K-ville is stupid. That’s the most important thing about tenting. Next to the stupidity, everything else is just sweetener. Not that I have anything but love for playing outdoor beer pong while waiting to watch Carolina fans and players and Ol’ Roy suffer. But K-ville is stupid, and that’s why you should do it.

Someone else can tell you why tenting is a hallmark of a unique “Duke culture” (and it is) or why it’s fun (also occasionally true). You could also try to wax poetic about how harrowing it is to walk on a no man’s land of mud in clammy shoes, or turn the wreckage of K-ville after a wind/snow/pongstorm into a metaphor for something else. Like… Duke decadence? Or whatever you’re accusing each other of these days.

Anyway, distinguishing between different kinds of stupid is pretty important in college. I remember being constantly told to do “stupid,” allegedly free-spirited things while I was in school. But most of the time, this message was spread in a way that hinted that I was really listening to code for something else—like why I should drink a certain way, in certain places, with the right kind of people.

Blue Devils are experts at that kind of neatly ordered stupidity, and it takes a million forms among us. Orderly stupidity is, of course, really a form of savvy, and therefore anything but stupid. It’s a way to polish our college selves, so they’ll look nice when we dust them off and misremember them for the rest of our equally ordered lives.

Luckily for you, there is such a thing as a truly poor decision, and K-ville is it. Tenting won’t help your resume, it won’t make anyone want to sleep with you, it won’t make you cooler in any way. Dear heavens, I hope you don’t think it will be good for your GPA. K-ville won’t do much for you, unless you think that staring at the ceiling of a nylon tent for three frigid hours in the middle of a Tuesday will one day help you write a folk album.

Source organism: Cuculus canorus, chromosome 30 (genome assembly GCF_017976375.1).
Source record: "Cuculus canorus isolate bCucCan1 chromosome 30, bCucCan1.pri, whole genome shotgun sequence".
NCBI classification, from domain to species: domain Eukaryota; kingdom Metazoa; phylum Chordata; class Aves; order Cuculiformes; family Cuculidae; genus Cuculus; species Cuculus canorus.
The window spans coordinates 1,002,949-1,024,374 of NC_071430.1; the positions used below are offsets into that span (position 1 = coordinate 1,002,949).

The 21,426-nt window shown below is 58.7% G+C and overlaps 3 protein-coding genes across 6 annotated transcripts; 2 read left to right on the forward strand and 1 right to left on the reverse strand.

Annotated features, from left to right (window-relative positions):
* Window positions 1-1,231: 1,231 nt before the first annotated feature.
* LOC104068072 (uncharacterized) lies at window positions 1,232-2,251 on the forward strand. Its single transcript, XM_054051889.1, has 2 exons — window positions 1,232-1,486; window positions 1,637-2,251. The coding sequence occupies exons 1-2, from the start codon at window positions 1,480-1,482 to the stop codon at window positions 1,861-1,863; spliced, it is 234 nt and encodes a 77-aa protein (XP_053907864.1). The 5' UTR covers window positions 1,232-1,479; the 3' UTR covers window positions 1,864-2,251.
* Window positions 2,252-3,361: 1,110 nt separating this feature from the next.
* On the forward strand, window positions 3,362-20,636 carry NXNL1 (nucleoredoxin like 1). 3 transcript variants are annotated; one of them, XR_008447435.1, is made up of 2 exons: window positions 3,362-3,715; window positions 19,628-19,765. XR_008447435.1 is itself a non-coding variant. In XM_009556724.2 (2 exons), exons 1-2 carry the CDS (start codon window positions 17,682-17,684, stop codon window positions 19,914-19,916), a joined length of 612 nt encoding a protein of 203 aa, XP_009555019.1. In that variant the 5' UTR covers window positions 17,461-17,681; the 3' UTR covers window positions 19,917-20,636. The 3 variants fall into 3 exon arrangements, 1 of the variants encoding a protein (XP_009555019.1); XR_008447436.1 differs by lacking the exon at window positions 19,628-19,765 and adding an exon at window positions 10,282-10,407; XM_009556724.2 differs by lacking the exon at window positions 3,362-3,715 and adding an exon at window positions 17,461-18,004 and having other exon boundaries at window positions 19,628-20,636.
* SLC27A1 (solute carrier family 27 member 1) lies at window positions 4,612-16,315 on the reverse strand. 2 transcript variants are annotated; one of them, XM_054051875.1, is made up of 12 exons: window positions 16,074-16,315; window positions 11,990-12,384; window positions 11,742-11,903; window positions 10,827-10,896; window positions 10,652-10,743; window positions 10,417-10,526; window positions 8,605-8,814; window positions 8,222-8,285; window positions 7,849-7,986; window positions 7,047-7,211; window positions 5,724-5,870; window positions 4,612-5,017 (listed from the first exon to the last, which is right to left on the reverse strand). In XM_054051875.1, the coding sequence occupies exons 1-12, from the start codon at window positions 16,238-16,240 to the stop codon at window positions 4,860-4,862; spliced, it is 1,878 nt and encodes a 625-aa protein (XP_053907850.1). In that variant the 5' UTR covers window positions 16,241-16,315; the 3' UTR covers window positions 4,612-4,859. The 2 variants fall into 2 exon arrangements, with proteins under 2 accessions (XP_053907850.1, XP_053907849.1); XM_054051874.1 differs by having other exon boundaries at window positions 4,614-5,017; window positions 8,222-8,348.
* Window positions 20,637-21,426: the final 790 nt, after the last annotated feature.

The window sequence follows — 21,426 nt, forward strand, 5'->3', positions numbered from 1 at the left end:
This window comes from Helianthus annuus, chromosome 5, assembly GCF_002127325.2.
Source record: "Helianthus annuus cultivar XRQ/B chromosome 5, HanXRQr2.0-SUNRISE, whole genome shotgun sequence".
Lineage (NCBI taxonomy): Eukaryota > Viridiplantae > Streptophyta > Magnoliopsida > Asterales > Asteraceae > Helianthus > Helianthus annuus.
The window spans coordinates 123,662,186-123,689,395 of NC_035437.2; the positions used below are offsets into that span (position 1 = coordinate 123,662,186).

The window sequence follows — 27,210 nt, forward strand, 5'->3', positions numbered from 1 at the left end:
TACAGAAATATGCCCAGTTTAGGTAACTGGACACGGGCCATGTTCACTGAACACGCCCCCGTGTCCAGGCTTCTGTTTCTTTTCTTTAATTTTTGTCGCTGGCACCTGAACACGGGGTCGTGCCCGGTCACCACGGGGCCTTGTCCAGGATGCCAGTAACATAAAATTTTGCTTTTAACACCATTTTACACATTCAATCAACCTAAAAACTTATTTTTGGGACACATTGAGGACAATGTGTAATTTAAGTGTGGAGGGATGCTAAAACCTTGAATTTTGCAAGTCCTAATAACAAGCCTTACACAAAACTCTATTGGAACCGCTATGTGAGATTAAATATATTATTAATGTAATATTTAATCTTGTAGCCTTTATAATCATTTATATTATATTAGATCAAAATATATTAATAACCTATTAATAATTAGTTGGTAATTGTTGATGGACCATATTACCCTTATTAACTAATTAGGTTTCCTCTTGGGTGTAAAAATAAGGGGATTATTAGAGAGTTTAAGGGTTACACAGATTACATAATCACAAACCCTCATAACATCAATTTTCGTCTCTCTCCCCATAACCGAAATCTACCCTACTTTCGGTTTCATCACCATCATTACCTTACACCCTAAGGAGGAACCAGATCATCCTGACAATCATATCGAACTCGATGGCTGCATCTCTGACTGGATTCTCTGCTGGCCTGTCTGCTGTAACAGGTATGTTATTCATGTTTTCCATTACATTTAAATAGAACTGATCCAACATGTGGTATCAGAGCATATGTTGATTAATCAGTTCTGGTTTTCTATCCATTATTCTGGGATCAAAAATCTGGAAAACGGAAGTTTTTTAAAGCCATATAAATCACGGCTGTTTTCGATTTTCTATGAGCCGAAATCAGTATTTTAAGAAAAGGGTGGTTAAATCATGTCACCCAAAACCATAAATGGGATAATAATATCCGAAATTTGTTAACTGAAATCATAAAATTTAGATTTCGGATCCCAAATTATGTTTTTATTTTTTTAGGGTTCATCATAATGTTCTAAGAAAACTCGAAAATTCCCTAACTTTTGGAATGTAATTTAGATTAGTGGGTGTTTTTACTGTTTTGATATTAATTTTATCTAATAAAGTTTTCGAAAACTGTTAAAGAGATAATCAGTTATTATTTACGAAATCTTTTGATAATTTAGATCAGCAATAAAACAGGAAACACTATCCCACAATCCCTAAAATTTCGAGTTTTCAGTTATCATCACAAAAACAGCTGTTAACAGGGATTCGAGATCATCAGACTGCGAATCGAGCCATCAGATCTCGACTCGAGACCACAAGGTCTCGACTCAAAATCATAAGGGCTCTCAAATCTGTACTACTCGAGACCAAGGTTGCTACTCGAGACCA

Kidding aside, though, K-ville is a bizarrely selfless ritual. Sure, it drives home how great you are for belonging to the Crazie tribe, but the logistical nightmares of K-ville life are all about not letting down the rest of your tent. And you’re there in the first place so you can cheer for a basketball team for exactly one game.

There’s a reason a good friend of mine coined the Game of Thrones-inspired phrase “take the blue” to describe K-ville. It’s hard to justify doing it, so it requires that you nurture a whimsical, just-this-side-of-pointless kind of passion that was rare when I was at Duke.

If there’s one thing those of us fortunate enough to attend a school like Duke have learned how to do, it’s extract ruthlessly discernible “value” from almost everything we do. Saying “K-ville is good” is indeed its own kind of value judgment, but I think we can all agree that no one is getting rich because of K-ville. Except maybe the dumpling truck people and whoever franchises the Bryan Center McDonalds.

There’s a solemn path you can go down with this kind of analysis—it’s all bad because capitalism!—but a privileged Duke existence comes with some of the fixes for its own problems. You have the time and the freedom to do unreasonable things, and that’s the best way to kick holes in all those boxes everyone wants to put you in. And K-ville isn’t actually a huge commitment (though it can feel that way), so it’s not like tenting will prevent you from doing other silly stuff, like stealing broken parking gates. Or were my roommate and I the only ones with a collection of parking gates?

College will probably be the last time you have the chance to do something as gloriously dumb as spending weeks sitting in a tent next to a parking lot, picking your way over a Nasty Natty-can massacre every time you need to pee. So, do K-ville. Stupidity is a terrible thing to waste.

Connor Southard, Trinity ’12, is a former Chronicle columnist. He is a graduate student studying English literature at the University of Cambridge.